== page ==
A rollup achieves this outsourcing by publishing either the transaction inputs (optimistic rollups) or an extract of the state (zk rollups, e.g. just the token balances but not other state) to L1 via a smart contract, along with the new rollup state root that results from executing those transactions. The L1 doesn't execute those transactions directly, it just records the transaction data or state extract and the new rollup state root. This means that the rollup's internal state tree can be reconstructed from data secured on L1. This in turn means that a user can exit the rollup by invoking the rollup's contract on L1 directly.
Thus rollup has a small state on L1 and larger state in L2. The L1 state is just the transaction data that can be used to recreate the L2 state, or an extract of the L2 state. The L1 chain is not exposed to the full L2 state directly.
In a rollup-centric network, the L1 validator nodes do not execute the rolled-up transactions, so they do not need to be beefy computers nor have access to the L2 state. The rollup requires only a few aggregator/sequencer/proposer nodes which actually execute the transactions to compute the new rollup state. These do need to be powerful computers, but it's ok to require only a few powerful computers to serve the whole network. Note that even though only a few machines actually execute transactions, the network is still decentralised and secure because thousands of L1 nodes validate those transactions (either through ZK proof or lack of a fraud proof) and provide an exit if the rollup network becomes unavailable. This is quite different to a permissioned validator set.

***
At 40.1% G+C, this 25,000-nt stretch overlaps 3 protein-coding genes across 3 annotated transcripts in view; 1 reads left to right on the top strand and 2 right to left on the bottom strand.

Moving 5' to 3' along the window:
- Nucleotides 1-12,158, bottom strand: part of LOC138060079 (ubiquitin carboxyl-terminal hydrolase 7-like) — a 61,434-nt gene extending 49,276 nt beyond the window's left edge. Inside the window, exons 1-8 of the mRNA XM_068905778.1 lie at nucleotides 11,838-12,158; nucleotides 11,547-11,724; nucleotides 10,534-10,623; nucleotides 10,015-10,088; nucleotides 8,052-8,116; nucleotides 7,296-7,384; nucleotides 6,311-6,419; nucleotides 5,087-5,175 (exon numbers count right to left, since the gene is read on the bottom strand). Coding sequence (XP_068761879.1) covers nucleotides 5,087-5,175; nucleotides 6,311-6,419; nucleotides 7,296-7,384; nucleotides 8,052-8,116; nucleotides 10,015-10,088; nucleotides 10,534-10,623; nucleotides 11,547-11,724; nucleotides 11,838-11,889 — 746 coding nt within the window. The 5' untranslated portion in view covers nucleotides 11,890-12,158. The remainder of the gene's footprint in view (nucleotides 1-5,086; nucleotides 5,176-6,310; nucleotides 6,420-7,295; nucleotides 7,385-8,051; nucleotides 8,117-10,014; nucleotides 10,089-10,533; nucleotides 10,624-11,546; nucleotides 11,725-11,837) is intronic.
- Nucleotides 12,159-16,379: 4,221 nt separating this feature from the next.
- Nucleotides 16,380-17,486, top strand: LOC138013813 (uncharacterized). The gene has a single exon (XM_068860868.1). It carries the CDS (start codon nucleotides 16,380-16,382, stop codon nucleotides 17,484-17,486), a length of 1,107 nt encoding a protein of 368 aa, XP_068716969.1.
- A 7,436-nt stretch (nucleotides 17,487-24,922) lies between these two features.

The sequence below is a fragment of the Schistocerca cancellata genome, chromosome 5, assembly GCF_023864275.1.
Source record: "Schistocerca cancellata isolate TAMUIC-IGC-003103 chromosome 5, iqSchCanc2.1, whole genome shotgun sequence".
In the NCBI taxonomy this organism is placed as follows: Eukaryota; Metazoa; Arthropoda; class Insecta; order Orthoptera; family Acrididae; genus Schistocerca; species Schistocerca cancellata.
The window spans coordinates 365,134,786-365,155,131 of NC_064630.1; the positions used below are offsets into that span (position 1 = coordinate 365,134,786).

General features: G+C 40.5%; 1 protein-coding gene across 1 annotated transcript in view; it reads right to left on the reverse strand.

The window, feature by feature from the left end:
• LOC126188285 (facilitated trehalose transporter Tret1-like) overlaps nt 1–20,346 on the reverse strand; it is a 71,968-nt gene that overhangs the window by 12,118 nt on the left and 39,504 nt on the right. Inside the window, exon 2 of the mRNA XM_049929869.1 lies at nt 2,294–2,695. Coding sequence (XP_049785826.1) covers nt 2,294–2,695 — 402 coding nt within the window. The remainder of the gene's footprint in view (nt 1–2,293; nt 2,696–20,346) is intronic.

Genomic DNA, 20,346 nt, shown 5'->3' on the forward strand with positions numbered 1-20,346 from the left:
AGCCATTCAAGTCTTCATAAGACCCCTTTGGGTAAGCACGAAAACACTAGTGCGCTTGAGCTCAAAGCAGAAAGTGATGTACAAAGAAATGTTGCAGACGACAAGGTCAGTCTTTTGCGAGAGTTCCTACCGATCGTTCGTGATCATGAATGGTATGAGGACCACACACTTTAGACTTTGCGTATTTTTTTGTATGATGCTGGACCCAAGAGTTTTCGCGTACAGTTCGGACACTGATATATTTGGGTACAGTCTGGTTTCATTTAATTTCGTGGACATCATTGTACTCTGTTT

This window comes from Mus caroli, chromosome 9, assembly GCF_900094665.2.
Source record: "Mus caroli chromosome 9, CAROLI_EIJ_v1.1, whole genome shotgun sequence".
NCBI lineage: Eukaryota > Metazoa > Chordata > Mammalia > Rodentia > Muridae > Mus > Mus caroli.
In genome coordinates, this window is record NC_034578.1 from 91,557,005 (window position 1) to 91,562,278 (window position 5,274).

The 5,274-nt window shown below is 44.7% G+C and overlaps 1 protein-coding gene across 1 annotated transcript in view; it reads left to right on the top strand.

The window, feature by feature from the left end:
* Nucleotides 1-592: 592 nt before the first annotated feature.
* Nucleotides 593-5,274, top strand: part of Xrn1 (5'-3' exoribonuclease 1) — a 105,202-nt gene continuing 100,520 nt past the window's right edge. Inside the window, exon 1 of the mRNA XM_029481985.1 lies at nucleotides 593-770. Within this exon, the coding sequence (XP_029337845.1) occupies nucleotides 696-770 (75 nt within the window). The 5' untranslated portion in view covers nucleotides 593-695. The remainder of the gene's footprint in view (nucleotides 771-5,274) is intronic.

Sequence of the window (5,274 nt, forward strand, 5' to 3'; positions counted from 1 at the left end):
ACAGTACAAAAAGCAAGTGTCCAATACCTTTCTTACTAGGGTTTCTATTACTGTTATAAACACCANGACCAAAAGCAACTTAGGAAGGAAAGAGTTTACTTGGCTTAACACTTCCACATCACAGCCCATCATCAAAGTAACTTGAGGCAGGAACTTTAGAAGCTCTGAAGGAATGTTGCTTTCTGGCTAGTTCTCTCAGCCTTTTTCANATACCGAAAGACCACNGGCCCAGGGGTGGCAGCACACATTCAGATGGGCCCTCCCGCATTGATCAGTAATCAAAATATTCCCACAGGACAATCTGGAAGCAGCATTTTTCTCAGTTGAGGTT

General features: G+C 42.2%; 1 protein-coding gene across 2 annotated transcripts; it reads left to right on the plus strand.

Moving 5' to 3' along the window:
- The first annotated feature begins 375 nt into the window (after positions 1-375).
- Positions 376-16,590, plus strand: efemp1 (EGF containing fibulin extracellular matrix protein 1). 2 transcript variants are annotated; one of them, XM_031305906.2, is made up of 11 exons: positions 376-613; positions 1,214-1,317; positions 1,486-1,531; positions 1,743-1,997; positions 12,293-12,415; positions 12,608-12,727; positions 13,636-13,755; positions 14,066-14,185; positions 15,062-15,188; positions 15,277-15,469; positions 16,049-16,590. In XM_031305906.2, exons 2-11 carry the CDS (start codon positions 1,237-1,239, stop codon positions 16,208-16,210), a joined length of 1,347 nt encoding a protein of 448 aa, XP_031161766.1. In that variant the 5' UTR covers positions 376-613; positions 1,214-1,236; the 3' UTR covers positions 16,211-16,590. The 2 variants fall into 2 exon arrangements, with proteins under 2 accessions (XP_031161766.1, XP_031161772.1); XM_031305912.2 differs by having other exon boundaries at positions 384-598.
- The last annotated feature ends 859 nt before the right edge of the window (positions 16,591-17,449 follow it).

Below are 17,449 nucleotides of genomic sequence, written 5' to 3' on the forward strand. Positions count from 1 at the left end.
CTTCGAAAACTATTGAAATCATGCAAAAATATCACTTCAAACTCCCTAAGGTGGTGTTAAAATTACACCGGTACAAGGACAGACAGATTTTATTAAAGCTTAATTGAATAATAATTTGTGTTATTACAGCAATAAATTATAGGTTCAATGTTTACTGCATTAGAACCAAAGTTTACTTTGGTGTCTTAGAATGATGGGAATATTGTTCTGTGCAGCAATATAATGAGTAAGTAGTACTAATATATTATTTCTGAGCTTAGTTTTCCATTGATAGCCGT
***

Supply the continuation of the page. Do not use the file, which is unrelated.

Rollup throughput is thus limited only by the rate at which it can write new state data to some data availability layer. For a true L2 rollup this means the data throughput of the L1 chain. But other rollups could store the transaction data on a sidechain or somewhere else, too.
In a rollup-centric world, compute is cheap because validating nodes don't have to execute the transactions. Data availability becomes the scarce resource.
Ethereum will scale the size and rate of data availability through sharding. This part is inherited from the old Eth2.0 plans, but note that only data availabilty is sharded, not execution. Validator nodes will be assigned to one of (initially) 64 shards, each of which can propose a new data block every epoch. The validator set provides consensus on the availability of that data.
Read the data sharding proposal from Vitalik.